history


Valentine Friends: Susan B. Anthony and Frederick Douglass

by Carol Crossed These were remarks delivered by Carol Crossed at a February 18, 2018 event at the Susan B. Anthony Birthplace Museum, a CLN member group.   This week is not only the birthday of Susan B. Anthony, but also the 200th birthday of her good friend Frederick Douglass. Because of illiteracy, the birth…


“Is It Too Late?” 1971 Speech of Fannie Lou Hamer

In honor of Black History Month, we offer a speech by civil rights activist Fannie Lou Hamer (1917-1977).     Fannie Lou Hamer was a leading civil rights activist in the 1960s and 1970s. Among her many accomplishments was co-founding the Mississippi Freedom Democratic Party, which challenged the right of the all-white segregationist Democratic Party…


Common Ground

by James Kelly Editor’s Note: This is the fifth in the series of blog posts based on presentations at our 30th Anniversary conference, held August 4-6, 2017. It’s also the second of three posts that come from Jim Kelly. This was at the session of the Consistent Life Network’s research arm, The Institute for Integrated…


The History of Framing the Arguments

by Jim Kelly   This is one part of Jim’s presentation at the Consistent Life Network 30th anniversary conference.  The second part is Common Ground, and the third one will be published later.     The origins of the modern pro-legal abortion movement do not lie in feminism. In her 1963 classic The Feminist Mystique…


Breaking Stereotypes in Fearful Times

by John Whitehead Several incidents of terrorism that occurred in the United Kingdom this spring—the suicide bombing of a concert in Manchester, two attacks in London by men using trucks and knives—have understandably received much attention and provoked much horror and outrage. Along with such appropriate responses as sympathy for the victims and their families…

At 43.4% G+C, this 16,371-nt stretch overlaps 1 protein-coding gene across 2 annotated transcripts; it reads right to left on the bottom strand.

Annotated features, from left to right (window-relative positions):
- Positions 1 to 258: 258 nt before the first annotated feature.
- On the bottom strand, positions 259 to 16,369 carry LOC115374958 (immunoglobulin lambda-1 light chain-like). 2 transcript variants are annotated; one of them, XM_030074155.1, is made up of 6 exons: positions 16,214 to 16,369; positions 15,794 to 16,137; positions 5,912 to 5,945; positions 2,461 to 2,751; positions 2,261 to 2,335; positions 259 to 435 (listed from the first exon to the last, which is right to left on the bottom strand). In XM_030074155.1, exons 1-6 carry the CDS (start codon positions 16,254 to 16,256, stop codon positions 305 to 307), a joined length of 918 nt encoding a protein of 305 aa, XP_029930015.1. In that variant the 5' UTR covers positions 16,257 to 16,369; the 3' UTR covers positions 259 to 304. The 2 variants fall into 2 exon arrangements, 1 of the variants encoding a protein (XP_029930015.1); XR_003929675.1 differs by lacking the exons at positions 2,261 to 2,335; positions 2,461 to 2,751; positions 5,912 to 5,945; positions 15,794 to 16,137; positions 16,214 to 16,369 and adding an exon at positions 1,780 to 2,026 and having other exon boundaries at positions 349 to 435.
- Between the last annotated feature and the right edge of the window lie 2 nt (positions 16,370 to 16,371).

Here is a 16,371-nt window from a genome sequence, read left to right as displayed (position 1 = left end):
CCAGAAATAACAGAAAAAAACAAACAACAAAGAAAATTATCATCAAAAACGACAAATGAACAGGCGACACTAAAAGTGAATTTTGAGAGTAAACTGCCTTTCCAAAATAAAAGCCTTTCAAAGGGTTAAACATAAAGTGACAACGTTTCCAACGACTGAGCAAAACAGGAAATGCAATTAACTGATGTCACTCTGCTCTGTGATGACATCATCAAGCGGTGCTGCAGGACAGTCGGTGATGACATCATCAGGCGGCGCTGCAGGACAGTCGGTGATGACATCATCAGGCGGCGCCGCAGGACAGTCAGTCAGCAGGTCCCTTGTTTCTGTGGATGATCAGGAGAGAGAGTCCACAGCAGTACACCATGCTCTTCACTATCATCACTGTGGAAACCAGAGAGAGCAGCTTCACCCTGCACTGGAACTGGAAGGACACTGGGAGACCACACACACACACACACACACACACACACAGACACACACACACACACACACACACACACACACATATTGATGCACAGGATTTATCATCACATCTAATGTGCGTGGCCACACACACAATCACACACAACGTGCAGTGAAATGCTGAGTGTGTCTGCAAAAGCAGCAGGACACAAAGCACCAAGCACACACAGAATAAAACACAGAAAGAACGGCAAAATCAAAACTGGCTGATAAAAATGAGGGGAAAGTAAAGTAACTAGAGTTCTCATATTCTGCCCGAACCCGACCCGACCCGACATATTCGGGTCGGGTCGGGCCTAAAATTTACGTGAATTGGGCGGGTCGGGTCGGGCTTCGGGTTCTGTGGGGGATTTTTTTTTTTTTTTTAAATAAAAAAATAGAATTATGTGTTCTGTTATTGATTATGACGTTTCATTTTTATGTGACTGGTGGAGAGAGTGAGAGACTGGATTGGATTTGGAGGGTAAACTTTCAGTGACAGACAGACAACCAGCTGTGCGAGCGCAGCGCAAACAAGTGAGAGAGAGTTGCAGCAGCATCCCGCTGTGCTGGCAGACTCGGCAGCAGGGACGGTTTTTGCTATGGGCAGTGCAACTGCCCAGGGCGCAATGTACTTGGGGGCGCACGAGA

Would Nonviolence Work on the Nazis?

by Rachel MacNair   While it took time to realize the extent of the Nazis’ brutality, the night of November 9-10, 1938, gave intense warning that Jews were in great danger. Hundreds of synagogues and thousands of businesses were attacked with sledgehammers. Several dozen Jews were killed, in what became known as Kristallnacht, the Night…


Activists Reminisce: An Oral History of Prolifers for Survival

Excerpt from Chapter 12, Consistently Opposing Killing Note: This comes from a conference call done for a chapter in the anthology, Consistently Opposing Killing: From Abortion to Assisted Suicide, the Death Penalty, and War, published by Praeger. Juli is Julianne Wiley (also known as Juli Loesch); Rachel is Rachel MacNair. Mary Rider was also on…


Self-Defeating Violence: The Case of the First World War

by John Whitehead The United States recently reached the 100th anniversary of American entry into the First World War. Although American businesses had provided arms and money to the Allied nations (which included Britain, France and Russia) in their war against Germany and the other Central Powers, US President Woodrow Wilson had sought to avoid…


Intolerance Knows No Partisan Boundaries

by Lisa Stiller As a CL board member who has been working to promote CL representation at conferences and festivals—and the vast majority of the time loving it!—I have sometimes been amazed and discouraged at the amount of intolerance found on both the Left and Right. In the spring of 2015, I applied to have…


Our Experience with Overturning Terrible Court Decisions

by Rachel MacNair Several US Supreme Court decisions have been horrifying. What lessons can we learn from history? Dred Scott v. Sandford, 1857 Dred Scott was an enslaved man who petitioned the Court for his freedom and that of his wife and their two daughters, because they had been moved to a state without slavery….